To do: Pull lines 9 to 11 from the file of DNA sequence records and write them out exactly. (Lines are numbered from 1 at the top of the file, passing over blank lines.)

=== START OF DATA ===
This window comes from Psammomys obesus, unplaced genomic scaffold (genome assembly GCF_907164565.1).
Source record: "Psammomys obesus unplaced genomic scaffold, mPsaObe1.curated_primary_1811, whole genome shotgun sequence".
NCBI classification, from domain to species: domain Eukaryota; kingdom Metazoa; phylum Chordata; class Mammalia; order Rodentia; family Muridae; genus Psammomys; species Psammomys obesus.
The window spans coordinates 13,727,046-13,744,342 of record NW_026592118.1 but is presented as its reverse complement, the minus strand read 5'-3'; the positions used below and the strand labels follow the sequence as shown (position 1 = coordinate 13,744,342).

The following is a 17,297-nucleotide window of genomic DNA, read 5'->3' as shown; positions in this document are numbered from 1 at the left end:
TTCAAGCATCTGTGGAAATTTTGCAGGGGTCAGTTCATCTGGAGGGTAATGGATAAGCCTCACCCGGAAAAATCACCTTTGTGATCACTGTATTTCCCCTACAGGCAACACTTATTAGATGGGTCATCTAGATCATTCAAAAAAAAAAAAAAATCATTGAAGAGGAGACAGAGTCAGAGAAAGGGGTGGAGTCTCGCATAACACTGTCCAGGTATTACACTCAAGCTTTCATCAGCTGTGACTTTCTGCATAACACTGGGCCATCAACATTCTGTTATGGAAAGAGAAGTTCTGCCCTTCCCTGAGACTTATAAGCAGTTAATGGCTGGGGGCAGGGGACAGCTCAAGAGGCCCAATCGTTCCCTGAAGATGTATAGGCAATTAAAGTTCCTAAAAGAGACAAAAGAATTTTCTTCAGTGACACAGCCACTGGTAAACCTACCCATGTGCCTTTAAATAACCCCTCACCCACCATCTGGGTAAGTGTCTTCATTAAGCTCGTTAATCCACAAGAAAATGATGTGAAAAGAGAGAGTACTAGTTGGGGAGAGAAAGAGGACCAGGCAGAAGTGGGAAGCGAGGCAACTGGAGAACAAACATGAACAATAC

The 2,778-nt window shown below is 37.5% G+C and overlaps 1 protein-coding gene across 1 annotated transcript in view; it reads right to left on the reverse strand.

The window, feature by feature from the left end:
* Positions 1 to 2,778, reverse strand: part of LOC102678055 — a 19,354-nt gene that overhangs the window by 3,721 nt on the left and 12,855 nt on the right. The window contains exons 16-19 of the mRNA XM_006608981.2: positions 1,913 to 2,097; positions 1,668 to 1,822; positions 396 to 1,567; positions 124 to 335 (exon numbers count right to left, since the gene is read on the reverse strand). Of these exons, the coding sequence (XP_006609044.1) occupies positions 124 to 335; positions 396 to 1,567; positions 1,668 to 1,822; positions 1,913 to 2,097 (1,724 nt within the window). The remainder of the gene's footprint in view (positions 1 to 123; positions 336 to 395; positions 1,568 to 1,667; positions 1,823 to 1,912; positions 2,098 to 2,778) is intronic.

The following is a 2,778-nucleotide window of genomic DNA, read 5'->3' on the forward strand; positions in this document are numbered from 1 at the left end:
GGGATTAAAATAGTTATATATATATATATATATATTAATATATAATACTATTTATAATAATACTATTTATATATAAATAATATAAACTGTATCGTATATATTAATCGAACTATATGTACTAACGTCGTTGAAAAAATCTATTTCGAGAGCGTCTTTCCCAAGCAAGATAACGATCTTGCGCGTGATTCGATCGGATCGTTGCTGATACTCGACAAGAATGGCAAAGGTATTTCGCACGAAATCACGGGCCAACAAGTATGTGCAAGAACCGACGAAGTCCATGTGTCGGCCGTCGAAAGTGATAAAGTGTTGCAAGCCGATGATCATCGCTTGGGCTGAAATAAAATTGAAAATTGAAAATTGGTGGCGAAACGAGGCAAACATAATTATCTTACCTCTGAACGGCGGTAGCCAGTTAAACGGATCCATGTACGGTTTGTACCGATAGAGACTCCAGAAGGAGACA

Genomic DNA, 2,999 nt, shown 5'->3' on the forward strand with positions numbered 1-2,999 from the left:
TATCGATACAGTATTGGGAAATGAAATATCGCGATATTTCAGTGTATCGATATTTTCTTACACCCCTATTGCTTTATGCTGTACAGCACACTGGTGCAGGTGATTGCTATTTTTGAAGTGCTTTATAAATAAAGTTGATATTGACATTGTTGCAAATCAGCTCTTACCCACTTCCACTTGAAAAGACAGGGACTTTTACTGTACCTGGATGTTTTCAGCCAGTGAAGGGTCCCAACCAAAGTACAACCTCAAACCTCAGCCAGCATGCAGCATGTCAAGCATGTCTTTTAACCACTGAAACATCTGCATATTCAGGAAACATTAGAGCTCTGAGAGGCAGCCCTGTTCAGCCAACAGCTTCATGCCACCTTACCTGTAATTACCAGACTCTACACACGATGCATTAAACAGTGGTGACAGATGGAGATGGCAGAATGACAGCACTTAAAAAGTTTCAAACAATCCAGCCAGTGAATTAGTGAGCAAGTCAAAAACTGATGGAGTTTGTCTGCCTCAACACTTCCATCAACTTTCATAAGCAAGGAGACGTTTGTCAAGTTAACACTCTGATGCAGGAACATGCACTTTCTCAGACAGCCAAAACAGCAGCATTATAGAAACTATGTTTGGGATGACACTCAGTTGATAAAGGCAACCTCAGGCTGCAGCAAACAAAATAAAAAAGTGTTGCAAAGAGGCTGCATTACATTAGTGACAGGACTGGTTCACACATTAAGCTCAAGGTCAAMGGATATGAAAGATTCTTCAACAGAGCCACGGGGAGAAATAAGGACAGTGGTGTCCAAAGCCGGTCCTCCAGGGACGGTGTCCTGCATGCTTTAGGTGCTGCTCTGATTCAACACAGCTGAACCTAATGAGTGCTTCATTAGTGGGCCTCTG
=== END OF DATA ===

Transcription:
* Positions 1 to 2,778, reverse strand: part of LOC102678055 — a 19,354-nt gene that overhangs the window by 3,721 nt on the left and 12,855 nt on the right. The window contains exons 16-19 of the mRNA XM_006608981.2: positions 1,913 to 2,097; positions 1,668 to 1,822; positions 396 to 1,567; positions 124 to 335 (exon numbers count right to left, since the gene is read on the reverse strand). Of these exons, the coding sequence (XP_006609044.1) occupies positions 124 to 335; positions 396 to 1,567; positions 1,668 to 1,822; positions 1,913 to 2,097 (1,724 nt within the window). The remainder of the gene's footprint in view (positions 1 to 123; positions 336 to 395; positions 1,568 to 1,667; positions 1,823 to 1,912; positions 2,098 to 2,778) is intronic.

The following is a 2,778-nucleotide window of genomic DNA, read 5'->3' on the forward strand; positions in this document are numbered from 1 at the left end:
GGGATTAAAATAGTTATATATATATATATATATATTAATATATAATACTATTTATAATAATACTATTTATATATAAATAATATAAACTGTATCGTATATATTAATCGAACTATATGTACTAACGTCGTTGAAAAAATCTATTTCGAGAGCGTCTTTCCCAAGCAAGATAACGATCTTGCGCGTGATTCGATCGGATCGTTGCTGATACTCGACAAGAATGGCAAAGGTATTTCGCACGAAATCACGGGCCAACAAGTATGTGCAAGAACCGACGAAGTCCATGTGTCGGCCGTCGAAAGTGATAAAGTGTTGCAAGCCGATGATCATCGCTTGGGCTGAAATAAAATTGAAAATTGAAAATTGGTGGCGAAACGAGGCAAACATAATTATCTTACCTCTGAACGGCGGTAGCCAGTTAAACGGATCCATGTACGGTTTGTACCGATAGAGACTCCAGAAGGAGACA